In Haiti, the Art of Resilience

Within weeks of January’s devastating earthquake, Haiti’s surviving painters and sculptors were taking solace from their work

"We had 12,000 to 15,000 paintings here," says Georges Nader Jr., with a Paul Tanis work at the remains of his family's house and museum near Port-au-Prince. (Alison Wright)
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The elder Nader had been taking a nap with his wife when the quake struck at 4:53 p.m. “We were rescued within ten minutes because our bedroom did not collapse,” he told me. What Nader saw when he was led outside was horrifying. His collection had become a hideous pile of debris with thousands of paintings and sculptures buried under giant blocks of concrete.

“My life’s work is gone,” Nader, 78, told me by telephone from his second home in Miami, where he has been living since the quake. Nader said he never bought insurance for his collection, which the family estimated to be worth more than $20 million.

With the rainy season approaching, Nader’s sons hired a dozen men to pick, shovel and jackhammer their way through the debris, looking for anything that could be salvaged.

“We had 12,000 to 15,000 paintings here,” Georges Nader Jr. told me as we stomped through the sprawling heap, which reminded me of a bombed-out village from a World War II documentary. “We’ve recovered about 3,000 paintings and about 1,800 of those are damaged. Some other paintings were taken by looters in the first days after the earthquake.”

Back at his gallery in Pétionville, Nader showed me a Hyppolite still life he had recovered. I recognized it, having admired the painting in 2009 at a retrospective at the Organization of American States’ Art Museum of the Americas in Washington. But the 20- by 20-inch painting was now broken into eight pieces. “This will be restored by a professional,” Nader said. “We have begun restoring the most important paintings we have recovered.”

I heard other echoes of cautious optimism as I visited cultural sites across Port-au-Prince. A subterranean, government-run historical museum that contained some important paintings and artifacts had survived. So did a private voodoo and Taíno museum in Mariani (near the quake’s epicenter) and an ethnographic collection in Pétionville. People associated with the destroyed Holy Trinity Cathedral and Centre d’Art, as well as the Episcopal Church’s structurally feeble Haitian Art Museum, assured me that these institutions will be rebuilt. But no one could say how or when.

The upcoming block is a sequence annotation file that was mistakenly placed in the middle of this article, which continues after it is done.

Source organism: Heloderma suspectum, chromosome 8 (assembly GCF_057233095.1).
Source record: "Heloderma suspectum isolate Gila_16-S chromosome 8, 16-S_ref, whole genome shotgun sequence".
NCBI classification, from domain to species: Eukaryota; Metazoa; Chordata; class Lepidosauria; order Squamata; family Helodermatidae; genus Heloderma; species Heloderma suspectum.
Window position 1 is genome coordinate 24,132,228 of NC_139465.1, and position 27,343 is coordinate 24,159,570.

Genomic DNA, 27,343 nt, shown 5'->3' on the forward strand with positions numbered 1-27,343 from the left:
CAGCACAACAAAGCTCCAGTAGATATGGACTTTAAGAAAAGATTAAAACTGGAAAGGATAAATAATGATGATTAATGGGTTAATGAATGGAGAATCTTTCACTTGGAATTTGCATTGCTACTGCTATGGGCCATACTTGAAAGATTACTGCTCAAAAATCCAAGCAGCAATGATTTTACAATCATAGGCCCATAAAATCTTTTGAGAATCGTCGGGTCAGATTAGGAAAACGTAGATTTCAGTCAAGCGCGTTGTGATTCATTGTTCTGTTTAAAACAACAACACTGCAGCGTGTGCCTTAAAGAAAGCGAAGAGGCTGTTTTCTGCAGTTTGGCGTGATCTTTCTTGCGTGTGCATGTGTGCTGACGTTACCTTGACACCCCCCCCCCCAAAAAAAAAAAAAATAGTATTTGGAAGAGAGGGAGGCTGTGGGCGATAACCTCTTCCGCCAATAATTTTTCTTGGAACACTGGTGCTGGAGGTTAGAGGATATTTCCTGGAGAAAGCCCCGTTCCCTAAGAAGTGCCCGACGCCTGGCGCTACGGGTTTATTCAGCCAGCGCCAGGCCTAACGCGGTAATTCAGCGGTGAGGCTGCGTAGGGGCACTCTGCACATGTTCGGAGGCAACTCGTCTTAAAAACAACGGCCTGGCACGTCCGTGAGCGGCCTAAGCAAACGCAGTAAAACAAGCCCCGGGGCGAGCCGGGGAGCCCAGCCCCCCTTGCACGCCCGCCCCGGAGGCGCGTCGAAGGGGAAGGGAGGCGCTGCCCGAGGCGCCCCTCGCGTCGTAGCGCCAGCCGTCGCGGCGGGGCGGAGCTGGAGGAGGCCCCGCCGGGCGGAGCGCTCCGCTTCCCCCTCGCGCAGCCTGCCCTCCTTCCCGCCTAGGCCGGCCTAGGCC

The United Nations has announced that 59 countries and international organizations have pledged $9.9 billion as “the down payment Haiti needs for wholesale national renewal.” But there’s no word on how much of that money, if any, will ever reach the cultural sector.

“We deeply believe that Haitians living abroad can help us with the funds,” said Henry Jolibois, an artist and architect who is a technical consultant to the Haitian prime minister’s office. “For the rest, we must convince other entities in the world to participate, such as the museums and private collectors who have huge Haitian naive painting collections.”

At the Holy Trinity Cathedral 14 murals had long offered a distinctively Haitian take on biblical events. My favorite was the Marriage at Cana by Wilson Bigaud, a painter who excelled at glimpses into everyday Haitian life—cockfights, market vendors, baptismal parties, rara band parades. While some European artists portrayed the biblical event at which Christ turned water into wine as being rather formal, Bigaud’s Cana was a decidedly casual affair with a pig, rooster and two Haitian drummers looking on. (Bigaud died this past March 22 at age 79.)

“That Marriage at Cana mural was very controversial,” Haiti’s Episcopal bishop, Jean Zaché Duracin, told me in his Pétionville office. “In the ’40s and ’50s many Episcopalians left the church in Haiti and became Methodists because they didn’t want these murals at the cathedral. They said, ‘Why? Why is there a pig in the painting?’ They didn’t understand there was a part of Haitian culture in these murals.”


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